The opioid abuse epidemic has caused great suffering and hardship for thousands of individuals, their families and friends across the Garden State — but there are other substance abuse issues besides opioids that also continue to cause death and misery.

“We know that alcohol abuse among young adolescents, teenagers, pre-teens, is a major issue that needs to be addressed. In many cases it leads to the experimentation of other drugs,” said Angelo Valente, the executive director of the Partnership for a Drug Free New Jersey.

He said we're also seeing meth spikes, and abusive use of vaping products by young people

Valente stressed while efforts to slow down and eradicate the opioid epidemic continue, we must never let down our guard for these and other addiction issues.

Don Parker, president and CEO of Hackensack Meridian Health Carrier Clinic, and president of all of the behavioral health services in 17 hospitals in the Hackensack Meriden Health system, said while the recent focus has been on opioids, more treatment facilities have opened in New Jersey in recent years. He said there is an awareness that people are using and becoming dependant on a variety of legal and illegal substances — not just prescription painkillers and heroin.

“Our mix changes some to be reflective of the (trends on) the street," he said. "We’re still steady on doing alcoholism, we’re still steady on doing other types of drugs other than opioids.”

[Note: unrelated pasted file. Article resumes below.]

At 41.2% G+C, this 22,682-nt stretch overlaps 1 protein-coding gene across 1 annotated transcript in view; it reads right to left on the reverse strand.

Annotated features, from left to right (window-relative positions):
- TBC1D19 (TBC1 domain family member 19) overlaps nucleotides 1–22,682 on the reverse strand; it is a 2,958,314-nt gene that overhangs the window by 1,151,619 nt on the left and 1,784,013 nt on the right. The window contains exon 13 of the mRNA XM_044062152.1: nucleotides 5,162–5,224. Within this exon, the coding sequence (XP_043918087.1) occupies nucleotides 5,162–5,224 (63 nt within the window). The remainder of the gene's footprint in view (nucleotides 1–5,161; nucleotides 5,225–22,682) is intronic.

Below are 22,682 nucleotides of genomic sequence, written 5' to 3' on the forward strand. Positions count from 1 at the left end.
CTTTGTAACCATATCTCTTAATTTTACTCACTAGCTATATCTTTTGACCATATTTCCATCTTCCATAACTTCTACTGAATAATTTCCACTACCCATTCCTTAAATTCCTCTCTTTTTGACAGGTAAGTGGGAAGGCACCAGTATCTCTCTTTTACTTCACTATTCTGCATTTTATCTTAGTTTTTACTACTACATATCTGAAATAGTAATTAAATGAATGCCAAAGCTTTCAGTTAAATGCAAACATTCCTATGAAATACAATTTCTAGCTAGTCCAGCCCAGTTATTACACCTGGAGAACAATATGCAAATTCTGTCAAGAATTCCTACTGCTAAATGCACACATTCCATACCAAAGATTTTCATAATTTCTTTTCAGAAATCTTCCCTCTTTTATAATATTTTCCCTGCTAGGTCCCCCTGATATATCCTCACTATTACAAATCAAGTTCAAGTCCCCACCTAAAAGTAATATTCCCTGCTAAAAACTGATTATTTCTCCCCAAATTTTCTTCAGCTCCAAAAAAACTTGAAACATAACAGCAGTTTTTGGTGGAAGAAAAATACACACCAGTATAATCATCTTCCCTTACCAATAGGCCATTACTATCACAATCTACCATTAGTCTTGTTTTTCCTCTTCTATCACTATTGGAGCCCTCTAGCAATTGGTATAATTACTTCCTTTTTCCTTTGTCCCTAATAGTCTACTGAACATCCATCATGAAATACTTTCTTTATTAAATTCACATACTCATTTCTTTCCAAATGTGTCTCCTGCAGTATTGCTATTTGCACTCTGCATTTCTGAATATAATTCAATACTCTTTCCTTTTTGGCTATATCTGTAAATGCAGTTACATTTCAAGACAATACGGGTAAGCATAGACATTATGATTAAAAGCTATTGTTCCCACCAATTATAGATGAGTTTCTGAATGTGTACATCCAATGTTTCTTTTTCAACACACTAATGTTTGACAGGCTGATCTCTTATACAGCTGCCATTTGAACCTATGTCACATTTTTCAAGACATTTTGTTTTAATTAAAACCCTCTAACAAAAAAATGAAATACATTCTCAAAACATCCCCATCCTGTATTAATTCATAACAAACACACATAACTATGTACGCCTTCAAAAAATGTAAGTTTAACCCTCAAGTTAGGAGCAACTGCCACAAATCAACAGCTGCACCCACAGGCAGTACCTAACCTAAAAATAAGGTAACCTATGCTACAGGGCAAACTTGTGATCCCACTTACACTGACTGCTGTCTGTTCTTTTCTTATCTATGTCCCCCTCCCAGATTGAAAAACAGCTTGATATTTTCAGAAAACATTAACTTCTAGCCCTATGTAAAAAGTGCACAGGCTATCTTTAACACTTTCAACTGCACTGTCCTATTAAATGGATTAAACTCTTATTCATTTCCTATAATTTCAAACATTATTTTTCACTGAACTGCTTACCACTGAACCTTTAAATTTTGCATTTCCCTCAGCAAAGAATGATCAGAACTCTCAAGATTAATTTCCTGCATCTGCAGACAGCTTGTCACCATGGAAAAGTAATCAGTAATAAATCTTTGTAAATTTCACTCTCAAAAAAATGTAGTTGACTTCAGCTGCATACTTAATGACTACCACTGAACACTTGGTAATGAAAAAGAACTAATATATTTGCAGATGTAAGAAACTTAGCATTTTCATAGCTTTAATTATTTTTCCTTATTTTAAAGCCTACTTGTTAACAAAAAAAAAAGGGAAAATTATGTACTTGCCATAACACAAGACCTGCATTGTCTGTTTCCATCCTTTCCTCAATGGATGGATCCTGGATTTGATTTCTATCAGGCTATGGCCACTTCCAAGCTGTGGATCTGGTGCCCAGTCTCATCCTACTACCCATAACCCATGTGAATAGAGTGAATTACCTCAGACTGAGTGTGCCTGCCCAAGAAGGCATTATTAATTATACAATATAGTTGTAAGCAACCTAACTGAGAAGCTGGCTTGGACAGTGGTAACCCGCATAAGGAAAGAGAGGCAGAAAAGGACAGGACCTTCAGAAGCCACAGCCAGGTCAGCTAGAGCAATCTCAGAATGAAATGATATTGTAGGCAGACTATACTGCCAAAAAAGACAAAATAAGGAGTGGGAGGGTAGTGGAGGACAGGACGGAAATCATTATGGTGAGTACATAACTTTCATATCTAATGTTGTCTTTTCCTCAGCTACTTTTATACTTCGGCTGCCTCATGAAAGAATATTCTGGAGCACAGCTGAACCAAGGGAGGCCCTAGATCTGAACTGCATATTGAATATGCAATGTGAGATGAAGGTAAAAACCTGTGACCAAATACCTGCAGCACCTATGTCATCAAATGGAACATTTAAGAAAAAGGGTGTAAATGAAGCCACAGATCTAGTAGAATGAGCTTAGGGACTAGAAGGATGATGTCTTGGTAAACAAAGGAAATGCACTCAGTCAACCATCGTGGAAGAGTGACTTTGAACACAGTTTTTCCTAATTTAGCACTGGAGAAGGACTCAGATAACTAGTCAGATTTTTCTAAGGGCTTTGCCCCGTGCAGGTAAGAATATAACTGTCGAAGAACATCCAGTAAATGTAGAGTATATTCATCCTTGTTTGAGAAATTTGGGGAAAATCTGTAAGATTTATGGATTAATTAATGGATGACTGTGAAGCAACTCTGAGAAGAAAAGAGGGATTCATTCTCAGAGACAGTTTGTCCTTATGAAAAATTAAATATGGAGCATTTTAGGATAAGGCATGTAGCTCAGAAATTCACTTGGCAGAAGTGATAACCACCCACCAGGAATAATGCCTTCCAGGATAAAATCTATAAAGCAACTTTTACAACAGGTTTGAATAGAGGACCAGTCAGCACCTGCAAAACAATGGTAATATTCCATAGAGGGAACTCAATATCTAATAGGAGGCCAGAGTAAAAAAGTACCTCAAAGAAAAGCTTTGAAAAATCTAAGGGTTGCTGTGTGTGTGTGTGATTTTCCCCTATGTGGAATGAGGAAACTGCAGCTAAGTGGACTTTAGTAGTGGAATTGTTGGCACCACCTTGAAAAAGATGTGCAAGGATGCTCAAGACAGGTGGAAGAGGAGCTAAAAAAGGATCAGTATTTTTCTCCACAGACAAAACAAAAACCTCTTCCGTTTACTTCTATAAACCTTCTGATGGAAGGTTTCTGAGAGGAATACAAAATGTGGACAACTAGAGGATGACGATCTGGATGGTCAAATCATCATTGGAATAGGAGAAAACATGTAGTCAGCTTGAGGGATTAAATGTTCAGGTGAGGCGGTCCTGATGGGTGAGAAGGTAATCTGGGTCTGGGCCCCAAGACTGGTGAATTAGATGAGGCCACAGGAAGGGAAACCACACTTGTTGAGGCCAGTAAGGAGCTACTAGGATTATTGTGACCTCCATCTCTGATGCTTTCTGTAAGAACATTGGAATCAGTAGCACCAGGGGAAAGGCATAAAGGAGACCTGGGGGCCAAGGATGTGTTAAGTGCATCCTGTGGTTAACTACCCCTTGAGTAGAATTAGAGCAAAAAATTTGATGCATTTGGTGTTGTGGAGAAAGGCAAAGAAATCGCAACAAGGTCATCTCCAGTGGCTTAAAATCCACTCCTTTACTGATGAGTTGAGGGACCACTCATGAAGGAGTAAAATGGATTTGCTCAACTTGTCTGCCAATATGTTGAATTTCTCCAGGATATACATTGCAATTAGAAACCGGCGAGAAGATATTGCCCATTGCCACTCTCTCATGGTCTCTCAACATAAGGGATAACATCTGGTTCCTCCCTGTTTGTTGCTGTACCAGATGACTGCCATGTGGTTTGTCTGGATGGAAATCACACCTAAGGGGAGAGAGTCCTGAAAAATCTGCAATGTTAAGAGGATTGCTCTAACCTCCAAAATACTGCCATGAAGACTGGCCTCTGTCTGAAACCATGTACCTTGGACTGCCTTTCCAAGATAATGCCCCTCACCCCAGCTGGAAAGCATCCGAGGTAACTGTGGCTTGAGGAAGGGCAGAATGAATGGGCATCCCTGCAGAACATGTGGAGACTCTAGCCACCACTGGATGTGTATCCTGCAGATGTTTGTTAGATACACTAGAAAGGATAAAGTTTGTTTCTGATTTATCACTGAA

Parker said members of the treatment community are waking up to the rise in methamphetamine use once again.

“As they begin to see the numbers start to climb they’ll become more aware of it and most of us, if we’ve been around long enough, we did this earlier," Parker said.

Methamphetamine use spiked during the 1990s, then gradually subsided, but recently has been coming back in New Jersey and other states.

Parker said to deal with the growing use, “we’re going to adapt new techniques and new principles. I hope there’s a medication that helps us like Narcan.”

Monmouth County Prosecutor Chris Gramiccioni said while there is a strong focus on stopping the opioid abuse epidemic, “we’re not taking our eye off the ball with other issues or problems, addictions that might exist with some in our community.”

He said meth has not become a major problem in Monmouth County to this point, but “we’re up to the task of focusing on it as widely as possible, not at the exclusion of one versus the other.”

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